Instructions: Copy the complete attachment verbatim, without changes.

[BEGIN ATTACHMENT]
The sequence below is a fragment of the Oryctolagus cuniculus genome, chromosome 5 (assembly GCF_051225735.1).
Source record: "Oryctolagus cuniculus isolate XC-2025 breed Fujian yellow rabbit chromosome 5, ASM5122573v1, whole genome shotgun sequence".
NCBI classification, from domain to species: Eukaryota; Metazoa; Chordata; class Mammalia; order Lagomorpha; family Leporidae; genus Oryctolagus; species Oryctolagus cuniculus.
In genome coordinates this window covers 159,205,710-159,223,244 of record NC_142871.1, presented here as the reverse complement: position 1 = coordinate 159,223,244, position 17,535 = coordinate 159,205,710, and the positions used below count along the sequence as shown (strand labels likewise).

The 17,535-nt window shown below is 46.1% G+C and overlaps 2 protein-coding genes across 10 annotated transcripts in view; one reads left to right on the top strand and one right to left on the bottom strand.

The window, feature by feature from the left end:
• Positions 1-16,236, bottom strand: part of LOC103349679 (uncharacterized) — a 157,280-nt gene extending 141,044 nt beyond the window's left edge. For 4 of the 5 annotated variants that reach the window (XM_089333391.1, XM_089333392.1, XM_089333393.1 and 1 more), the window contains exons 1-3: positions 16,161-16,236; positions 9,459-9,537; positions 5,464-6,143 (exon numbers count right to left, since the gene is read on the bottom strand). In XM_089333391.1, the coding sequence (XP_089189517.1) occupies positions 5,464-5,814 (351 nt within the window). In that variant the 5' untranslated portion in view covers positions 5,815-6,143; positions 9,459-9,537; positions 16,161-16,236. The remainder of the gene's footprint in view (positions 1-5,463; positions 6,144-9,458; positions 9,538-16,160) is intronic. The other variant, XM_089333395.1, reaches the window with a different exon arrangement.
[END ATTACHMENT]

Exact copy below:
The sequence below is a fragment of the Oryctolagus cuniculus genome, chromosome 5 (assembly GCF_051225735.1).
Source record: "Oryctolagus cuniculus isolate XC-2025 breed Fujian yellow rabbit chromosome 5, ASM5122573v1, whole genome shotgun sequence".
NCBI classification, from domain to species: Eukaryota; Metazoa; Chordata; class Mammalia; order Lagomorpha; family Leporidae; genus Oryctolagus; species Oryctolagus cuniculus.
In genome coordinates this window covers 159,205,710-159,223,244 of record NC_142871.1, presented here as the reverse complement: position 1 = coordinate 159,223,244, position 17,535 = coordinate 159,205,710, and the positions used below count along the sequence as shown (strand labels likewise).

The 17,535-nt window shown below is 46.1% G+C and overlaps 2 protein-coding genes across 10 annotated transcripts in view; one reads left to right on the top strand and one right to left on the bottom strand.

The window, feature by feature from the left end:
• Positions 1-16,236, bottom strand: part of LOC103349679 (uncharacterized) — a 157,280-nt gene extending 141,044 nt beyond the window's left edge. For 4 of the 5 annotated variants that reach the window (XM_089333391.1, XM_089333392.1, XM_089333393.1 and 1 more), the window contains exons 1-3: positions 16,161-16,236; positions 9,459-9,537; positions 5,464-6,143 (exon numbers count right to left, since the gene is read on the bottom strand). In XM_089333391.1, the coding sequence (XP_089189517.1) occupies positions 5,464-5,814 (351 nt within the window). In that variant the 5' untranslated portion in view covers positions 5,815-6,143; positions 9,459-9,537; positions 16,161-16,236. The remainder of the gene's footprint in view (positions 1-5,463; positions 6,144-9,458; positions 9,538-16,160) is intronic. The other variant, XM_089333395.1, reaches the window with a different exon arrangement.